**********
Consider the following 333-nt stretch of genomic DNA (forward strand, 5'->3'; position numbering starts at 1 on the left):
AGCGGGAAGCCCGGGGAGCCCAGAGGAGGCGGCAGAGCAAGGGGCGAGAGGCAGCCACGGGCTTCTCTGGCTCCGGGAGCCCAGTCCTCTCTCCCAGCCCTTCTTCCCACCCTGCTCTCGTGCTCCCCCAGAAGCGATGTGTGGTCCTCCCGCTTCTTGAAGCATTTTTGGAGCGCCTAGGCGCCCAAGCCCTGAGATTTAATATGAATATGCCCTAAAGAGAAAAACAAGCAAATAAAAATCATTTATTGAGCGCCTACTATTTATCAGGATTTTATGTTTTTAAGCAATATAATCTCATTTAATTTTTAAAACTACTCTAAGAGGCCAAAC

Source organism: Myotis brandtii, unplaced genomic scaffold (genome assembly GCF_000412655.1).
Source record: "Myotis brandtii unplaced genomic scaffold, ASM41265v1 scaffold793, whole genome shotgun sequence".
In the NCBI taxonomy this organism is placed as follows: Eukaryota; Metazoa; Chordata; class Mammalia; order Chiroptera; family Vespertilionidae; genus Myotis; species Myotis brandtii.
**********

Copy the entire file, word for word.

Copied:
Consider the following 333-nt stretch of genomic DNA (forward strand, 5'->3'; position numbering starts at 1 on the left):
AGCGGGAAGCCCGGGGAGCCCAGAGGAGGCGGCAGAGCAAGGGGCGAGAGGCAGCCACGGGCTTCTCTGGCTCCGGGAGCCCAGTCCTCTCTCCCAGCCCTTCTTCCCACCCTGCTCTCGTGCTCCCCCAGAAGCGATGTGTGGTCCTCCCGCTTCTTGAAGCATTTTTGGAGCGCCTAGGCGCCCAAGCCCTGAGATTTAATATGAATATGCCCTAAAGAGAAAAACAAGCAAATAAAAATCATTTATTGAGCGCCTACTATTTATCAGGATTTTATGTTTTTAAGCAATATAATCTCATTTAATTTTTAAAACTACTCTAAGAGGCCAAAC

Source organism: Myotis brandtii, unplaced genomic scaffold (genome assembly GCF_000412655.1).
Source record: "Myotis brandtii unplaced genomic scaffold, ASM41265v1 scaffold793, whole genome shotgun sequence".
In the NCBI taxonomy this organism is placed as follows: Eukaryota; Metazoa; Chordata; class Mammalia; order Chiroptera; family Vespertilionidae; genus Myotis; species Myotis brandtii.